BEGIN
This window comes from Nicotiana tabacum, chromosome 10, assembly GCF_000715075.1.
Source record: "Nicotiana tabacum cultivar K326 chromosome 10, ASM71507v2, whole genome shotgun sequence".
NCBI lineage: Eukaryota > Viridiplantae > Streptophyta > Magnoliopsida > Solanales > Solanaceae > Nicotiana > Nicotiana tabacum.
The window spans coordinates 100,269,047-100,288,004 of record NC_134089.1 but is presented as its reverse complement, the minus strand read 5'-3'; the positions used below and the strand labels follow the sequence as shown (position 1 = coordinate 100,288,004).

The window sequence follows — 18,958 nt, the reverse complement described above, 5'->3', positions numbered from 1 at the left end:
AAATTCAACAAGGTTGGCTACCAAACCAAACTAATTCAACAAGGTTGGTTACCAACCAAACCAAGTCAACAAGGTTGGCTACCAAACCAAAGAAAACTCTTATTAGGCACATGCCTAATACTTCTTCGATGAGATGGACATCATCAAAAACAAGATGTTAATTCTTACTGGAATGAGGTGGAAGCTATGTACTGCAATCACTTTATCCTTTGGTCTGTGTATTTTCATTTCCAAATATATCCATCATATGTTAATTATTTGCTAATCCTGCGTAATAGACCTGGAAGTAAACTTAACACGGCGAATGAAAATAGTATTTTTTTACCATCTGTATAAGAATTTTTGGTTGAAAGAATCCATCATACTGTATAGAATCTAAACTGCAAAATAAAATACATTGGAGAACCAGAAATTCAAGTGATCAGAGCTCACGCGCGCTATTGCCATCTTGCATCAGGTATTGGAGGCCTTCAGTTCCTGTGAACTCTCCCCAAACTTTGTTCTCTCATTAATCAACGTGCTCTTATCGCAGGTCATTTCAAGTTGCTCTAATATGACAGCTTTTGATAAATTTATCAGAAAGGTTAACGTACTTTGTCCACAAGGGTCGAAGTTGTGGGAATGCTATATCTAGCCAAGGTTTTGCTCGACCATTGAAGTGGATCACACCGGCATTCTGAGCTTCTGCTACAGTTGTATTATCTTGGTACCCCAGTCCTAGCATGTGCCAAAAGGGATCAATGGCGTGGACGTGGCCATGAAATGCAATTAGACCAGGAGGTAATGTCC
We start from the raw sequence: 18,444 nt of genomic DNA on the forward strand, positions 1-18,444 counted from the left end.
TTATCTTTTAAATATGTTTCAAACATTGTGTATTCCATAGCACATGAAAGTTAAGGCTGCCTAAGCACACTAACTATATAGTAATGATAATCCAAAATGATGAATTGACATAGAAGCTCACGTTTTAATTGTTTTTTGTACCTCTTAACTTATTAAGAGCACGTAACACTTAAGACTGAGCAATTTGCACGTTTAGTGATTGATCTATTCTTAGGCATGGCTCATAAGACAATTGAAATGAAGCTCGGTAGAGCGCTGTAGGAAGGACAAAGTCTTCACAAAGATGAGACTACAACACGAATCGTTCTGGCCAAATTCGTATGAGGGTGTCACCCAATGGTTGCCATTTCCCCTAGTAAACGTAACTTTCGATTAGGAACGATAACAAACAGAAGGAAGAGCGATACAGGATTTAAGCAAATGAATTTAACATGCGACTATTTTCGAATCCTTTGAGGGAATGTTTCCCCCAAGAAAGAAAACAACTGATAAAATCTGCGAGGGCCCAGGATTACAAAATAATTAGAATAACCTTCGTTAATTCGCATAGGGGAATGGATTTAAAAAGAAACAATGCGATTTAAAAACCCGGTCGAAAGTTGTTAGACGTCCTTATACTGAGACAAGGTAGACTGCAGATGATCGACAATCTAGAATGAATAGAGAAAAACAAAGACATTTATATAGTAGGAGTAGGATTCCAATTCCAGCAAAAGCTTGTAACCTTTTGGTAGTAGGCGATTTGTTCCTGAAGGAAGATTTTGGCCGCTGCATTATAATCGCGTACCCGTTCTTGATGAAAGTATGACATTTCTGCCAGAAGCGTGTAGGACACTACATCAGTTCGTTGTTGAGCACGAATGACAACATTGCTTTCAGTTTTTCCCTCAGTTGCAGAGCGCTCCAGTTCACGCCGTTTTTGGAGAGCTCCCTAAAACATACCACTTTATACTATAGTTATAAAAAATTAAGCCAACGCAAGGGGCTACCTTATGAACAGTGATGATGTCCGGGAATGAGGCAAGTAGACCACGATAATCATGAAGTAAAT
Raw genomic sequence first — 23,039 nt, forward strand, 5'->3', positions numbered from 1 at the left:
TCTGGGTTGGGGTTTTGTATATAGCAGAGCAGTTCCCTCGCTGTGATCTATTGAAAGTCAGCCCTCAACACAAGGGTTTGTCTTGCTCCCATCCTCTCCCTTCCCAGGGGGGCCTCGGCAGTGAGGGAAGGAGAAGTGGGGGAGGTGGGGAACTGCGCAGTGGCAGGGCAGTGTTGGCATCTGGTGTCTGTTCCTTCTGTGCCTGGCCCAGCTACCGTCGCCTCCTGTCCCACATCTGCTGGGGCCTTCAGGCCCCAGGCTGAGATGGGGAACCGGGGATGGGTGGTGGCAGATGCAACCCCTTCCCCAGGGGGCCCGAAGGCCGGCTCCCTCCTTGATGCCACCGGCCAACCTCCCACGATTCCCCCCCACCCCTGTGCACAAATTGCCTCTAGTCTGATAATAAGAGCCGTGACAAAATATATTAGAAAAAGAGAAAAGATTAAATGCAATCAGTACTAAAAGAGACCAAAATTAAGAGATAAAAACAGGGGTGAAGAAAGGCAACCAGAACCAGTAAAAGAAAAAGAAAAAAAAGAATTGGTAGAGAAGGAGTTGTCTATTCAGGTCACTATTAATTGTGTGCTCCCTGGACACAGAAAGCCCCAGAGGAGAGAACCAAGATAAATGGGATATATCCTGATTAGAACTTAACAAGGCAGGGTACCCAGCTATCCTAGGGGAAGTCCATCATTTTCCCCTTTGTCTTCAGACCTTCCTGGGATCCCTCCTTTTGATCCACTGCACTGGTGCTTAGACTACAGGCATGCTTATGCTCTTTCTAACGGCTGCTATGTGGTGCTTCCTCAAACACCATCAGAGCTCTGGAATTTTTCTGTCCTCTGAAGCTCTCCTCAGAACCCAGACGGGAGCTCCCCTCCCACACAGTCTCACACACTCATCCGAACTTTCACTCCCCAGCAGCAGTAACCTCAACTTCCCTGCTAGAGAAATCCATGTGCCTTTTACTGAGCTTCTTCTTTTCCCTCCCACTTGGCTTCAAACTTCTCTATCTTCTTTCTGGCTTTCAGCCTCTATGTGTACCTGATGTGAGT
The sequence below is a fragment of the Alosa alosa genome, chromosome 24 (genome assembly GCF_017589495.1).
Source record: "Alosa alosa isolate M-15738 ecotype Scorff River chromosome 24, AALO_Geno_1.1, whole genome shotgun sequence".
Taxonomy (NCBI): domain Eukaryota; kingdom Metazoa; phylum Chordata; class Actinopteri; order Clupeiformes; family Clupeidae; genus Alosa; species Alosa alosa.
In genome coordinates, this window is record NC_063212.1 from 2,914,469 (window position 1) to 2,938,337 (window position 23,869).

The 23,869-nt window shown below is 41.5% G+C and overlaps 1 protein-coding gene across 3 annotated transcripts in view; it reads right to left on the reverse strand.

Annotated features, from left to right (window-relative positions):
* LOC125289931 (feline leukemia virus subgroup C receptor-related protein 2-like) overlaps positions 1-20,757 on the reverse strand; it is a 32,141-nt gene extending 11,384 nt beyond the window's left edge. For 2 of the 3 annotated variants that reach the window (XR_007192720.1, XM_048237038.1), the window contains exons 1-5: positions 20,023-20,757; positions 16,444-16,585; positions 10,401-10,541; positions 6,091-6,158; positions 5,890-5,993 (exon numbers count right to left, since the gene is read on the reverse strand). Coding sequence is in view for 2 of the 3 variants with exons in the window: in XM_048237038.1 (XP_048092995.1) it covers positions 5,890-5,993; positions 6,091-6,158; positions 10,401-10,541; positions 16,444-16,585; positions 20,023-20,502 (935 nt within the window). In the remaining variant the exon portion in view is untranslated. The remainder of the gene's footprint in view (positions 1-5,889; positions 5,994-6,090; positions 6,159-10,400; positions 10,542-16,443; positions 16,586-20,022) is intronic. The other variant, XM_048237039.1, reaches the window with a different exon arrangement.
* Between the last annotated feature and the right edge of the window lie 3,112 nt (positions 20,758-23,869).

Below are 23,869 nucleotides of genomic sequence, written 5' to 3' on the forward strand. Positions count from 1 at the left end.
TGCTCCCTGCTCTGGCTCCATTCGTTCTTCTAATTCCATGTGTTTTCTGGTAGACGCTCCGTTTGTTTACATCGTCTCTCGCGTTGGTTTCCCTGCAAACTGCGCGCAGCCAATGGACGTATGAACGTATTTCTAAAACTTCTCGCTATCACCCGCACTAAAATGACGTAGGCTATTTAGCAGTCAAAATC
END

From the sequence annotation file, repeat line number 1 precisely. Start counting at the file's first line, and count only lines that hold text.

This window comes from Nicotiana tabacum, chromosome 10, assembly GCF_000715075.1.